A year in the life of the Costa de la Luz

Beth Hancock, 19 June, 2017
From fishing festivals in May to migrating seabirds in November, every month has its own charms on the ‘Coast of Light’ in southernmost Spain.

The most striking feature of the Costa de la Luz, besides its sweeping stretches of sand, is its proximity to North Africa. Sure, a quick glance at a map will reveal how close it is – 13 kilometres, to be precise – but it’s not until you see for yourself the mountains of Morocco rising up on the other side of the Strait of Gibraltar that you appreciate how insignificant those 13 kilometres are. And there are reminders at every turn, in the history, architecture and language. You’ll also taste North Africa in virtually every meal. But although the views and the fusion of cultures are constants, the other memories of your holiday will vary considerably according to the time of year.
One word sums up these months: tranquillity. In the same way that the early bird catches the worm, the early visitor gets the dune-backed beaches more or less to themselves, despite a very respectable (by British standards, at any rate) average maximum temperature of 15C. The downside is that only a few bars and restaurants are open, but this is a small price to pay.
Towns and villages start to stir from their hibernation at the arrival of the first weekending Sevillanos, and more (but by no means all) bars and restaurants open up. But while there are definitely more people in evidence, nowhere can be described as busy other than the sky, which is filled with birds. You don’t have to have an interest in bird-watching to be impressed by the numbers: millions of birds of a mind-boggling 300-plus species migrate via the Strait of Gibraltar each year. March is the best time to witness storks and raptors.
While the skies continue to resemble the A1 at rush hour with yet more birds heading north, in the strait dolphin and whale-watching trips start in earnest, operating daily from Tarifa in search of the four resident species – long-finned pilot whales and common, bottlenose and striped dolphins – and the recently arrived sperm whales, which stay until August. Not to be outdone, on terra firma the wildflowers create a riot of colour, particularly in the second half of the month.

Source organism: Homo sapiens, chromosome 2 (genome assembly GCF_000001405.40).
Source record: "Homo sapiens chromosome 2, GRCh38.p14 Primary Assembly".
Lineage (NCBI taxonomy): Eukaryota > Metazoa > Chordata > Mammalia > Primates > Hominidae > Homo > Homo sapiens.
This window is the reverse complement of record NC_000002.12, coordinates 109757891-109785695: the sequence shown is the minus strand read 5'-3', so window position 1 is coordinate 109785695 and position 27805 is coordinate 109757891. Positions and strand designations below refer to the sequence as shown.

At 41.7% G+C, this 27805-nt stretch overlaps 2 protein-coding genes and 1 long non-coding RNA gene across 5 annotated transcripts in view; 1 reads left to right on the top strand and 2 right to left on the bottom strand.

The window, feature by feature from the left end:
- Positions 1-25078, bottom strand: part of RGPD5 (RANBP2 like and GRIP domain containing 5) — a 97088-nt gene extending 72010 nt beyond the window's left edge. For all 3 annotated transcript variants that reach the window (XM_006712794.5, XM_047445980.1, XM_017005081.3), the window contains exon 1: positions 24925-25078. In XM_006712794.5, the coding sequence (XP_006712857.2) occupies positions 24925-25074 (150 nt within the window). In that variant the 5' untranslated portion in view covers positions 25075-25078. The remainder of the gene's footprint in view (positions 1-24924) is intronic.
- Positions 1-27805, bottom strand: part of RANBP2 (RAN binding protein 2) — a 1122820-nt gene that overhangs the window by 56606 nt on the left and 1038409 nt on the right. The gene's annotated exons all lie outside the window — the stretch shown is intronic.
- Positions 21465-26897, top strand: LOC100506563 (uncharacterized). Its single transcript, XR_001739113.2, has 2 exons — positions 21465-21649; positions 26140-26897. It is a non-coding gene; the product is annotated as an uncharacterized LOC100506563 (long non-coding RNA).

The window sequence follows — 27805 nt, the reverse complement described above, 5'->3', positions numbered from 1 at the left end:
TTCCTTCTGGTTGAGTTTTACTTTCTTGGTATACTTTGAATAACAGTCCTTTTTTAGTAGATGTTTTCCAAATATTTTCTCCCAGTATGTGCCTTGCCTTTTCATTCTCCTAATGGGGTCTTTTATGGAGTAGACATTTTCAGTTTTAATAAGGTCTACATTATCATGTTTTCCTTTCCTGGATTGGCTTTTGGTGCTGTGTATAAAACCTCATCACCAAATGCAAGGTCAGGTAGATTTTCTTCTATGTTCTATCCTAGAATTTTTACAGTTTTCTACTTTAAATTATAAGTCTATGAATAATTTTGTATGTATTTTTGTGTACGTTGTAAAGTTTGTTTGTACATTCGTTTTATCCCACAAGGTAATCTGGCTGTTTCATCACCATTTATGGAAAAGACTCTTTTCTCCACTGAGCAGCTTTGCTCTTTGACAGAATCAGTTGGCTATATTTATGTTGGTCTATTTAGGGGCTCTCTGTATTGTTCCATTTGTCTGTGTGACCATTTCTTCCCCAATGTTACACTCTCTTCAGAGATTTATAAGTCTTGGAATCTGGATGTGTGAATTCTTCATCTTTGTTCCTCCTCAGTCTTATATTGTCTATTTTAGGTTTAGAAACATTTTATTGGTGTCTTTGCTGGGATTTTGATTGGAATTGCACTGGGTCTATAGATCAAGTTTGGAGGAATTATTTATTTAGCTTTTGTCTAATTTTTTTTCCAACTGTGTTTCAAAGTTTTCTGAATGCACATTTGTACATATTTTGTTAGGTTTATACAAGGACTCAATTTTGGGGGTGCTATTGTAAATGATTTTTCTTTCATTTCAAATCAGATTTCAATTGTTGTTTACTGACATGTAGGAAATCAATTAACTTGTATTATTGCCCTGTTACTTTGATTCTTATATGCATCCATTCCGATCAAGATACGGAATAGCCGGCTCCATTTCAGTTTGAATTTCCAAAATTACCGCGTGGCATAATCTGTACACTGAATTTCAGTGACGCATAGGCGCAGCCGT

With high season just a few weeks away, there’s already a good buzz. Surfers are out in force enjoying the waves whipped up by the winds (a feature of this coast at any time of year), and brightly coloured kite surfers zip along the beaches. Fishermen set up a maze of nets in which to catch tuna en route to the Mediterranean, in a sustainable, centuries-old practice known as the almadraba. Their catches are celebrated with festivals in Barbate, Conil de la Frontera, Zahara de los Atunes and Tarifa, during which chefs compete to create the tastiest and most inventive tuna dishes, and this prized fish takes pride of place on menus. But it’s not all about tuna. Griffon vultures and European honey buzzards cross the strait, bringing the spring migration to a close, and masses of flowers brighten up the countryside.
As the mercury soars, so too does the number of holidaymakers. This is a time for sunbathing, not walking.
September is a month of exodus. From the tops of the biscuit-coloured cliffs, shoals of tuna can be seen heading back out to the Atlantic, and they’re not the only creatures on the move – September sees the widest variety of migrating birds, their numbers inflated by this year’s young. Binoculars are a must, as is a swimsuit, because if there’s ever a time to swim in the Atlantic, it’s now, with sea temperatures a pleasant 21C.
Dolphin and whale-watching trips continue until the end of the month, and there’s still a decent selection of bars and restaurants open, but there’s nevertheless the feeling of things winding down for winter, despite the thermometer still hovering in the low twenties. Once again, the sky is generally busier than the beaches, with seabirds bringing up the rear at the end of the autumn migration.
Things come full circle, the beaches empty, and a wonderful tranquillity descends once more.

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